Exhibition in Diyarbakir Recalls Multicultural Past

image-11.pngDIYARBAKIR, Turkey—A major exhibition displaying Diyarbakir’s former multi-cultural character will open Jan. 14 at the “Sumerpark Amed” Art Gallery in Diyarbakir.

A local walks past posters announcing the exhibition in Diyarbakir.
Created by Osman Koker of Birzamanlar Yayincilik, the exhibition is titled “Cultural Diversity in Old Diyarbakir” and reunites the lost peoples of Diyarbakir with the new inhabitants of the city through more than 200 photos from the early 20th century. The photographs show scenes from daily life as well as the physical architecture of those days.

Data from researchers and travelers show that at the beginning of the 20th century, the population of the city was about 35,000, half of which were non-Muslim. In addition to the largest group of Apostolic Armenians, the communities included Syriacs, Chaldeans, Catholic and Protestant Armenians, Orthodox and Catholic Greeks, and Yezidis. Documents show that the non-Muslim groups had a strong say in the economic life of the city. The 1914 edition of Annuaire Oriental, for example, shows that all 12 jewelry firms, 10 of 11 stonemasons, all 9 copper traders, all 10 firms producing silk fabric, and 29 of the 38 merchants dealing in cotton, gallnut, silk, grains, and wool were Armenian. Catholic and Protestant schools existed alongside Armenian and Syriac ones; newspapers were published in Armenian; and various theatre companies, and Armenian and Syriac bands attested to the colorful life of the city.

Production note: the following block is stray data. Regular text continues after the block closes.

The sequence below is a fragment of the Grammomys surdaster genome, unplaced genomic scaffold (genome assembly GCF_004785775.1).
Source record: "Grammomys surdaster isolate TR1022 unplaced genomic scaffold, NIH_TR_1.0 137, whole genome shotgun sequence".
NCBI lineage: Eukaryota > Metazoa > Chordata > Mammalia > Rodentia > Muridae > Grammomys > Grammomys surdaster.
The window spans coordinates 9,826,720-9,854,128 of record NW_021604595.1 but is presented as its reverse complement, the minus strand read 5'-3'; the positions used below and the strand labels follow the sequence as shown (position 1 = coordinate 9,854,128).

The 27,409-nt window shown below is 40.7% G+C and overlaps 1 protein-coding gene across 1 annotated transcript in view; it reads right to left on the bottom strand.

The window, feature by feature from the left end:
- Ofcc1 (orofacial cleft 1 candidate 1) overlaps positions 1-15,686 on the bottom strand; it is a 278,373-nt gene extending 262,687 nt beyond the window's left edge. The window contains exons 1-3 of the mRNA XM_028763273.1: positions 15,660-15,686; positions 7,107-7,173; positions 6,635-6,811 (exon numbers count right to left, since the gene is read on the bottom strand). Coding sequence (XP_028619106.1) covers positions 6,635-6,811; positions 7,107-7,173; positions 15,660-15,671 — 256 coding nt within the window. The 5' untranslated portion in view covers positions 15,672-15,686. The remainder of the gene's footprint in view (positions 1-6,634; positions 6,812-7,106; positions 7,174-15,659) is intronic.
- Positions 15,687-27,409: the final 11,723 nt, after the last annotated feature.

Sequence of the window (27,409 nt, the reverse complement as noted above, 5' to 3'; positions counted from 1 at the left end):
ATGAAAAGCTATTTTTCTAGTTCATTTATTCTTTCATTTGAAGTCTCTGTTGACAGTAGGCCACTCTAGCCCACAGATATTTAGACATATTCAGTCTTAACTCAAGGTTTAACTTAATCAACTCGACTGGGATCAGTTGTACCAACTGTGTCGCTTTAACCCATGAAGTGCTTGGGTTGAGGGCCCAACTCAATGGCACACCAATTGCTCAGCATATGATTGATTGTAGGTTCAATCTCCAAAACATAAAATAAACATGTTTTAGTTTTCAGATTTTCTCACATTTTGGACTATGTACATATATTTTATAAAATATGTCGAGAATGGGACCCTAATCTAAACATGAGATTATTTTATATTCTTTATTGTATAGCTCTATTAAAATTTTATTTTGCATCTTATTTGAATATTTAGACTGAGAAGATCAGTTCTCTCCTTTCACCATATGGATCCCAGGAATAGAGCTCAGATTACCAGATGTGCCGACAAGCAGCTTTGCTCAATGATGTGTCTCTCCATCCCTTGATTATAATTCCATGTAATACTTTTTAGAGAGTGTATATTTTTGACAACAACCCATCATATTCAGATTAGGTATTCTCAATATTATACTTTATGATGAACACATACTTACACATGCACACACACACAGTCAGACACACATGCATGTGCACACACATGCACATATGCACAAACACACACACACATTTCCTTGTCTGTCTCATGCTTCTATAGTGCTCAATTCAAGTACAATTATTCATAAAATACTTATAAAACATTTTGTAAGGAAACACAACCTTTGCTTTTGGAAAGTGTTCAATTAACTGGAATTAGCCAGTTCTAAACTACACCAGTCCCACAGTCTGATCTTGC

Prepared in Turkish, Kurdish, and English, the exhibition will open on Sat., Jan. 14 at 4 p.m., and remain open until Feb. 7.

The Metropolitan Municipality of Diyarbakir, in collaboration with Birzamanlar Yayincilik, Anadolu Kultur, and Global Dialogue, are sponsoring the exhib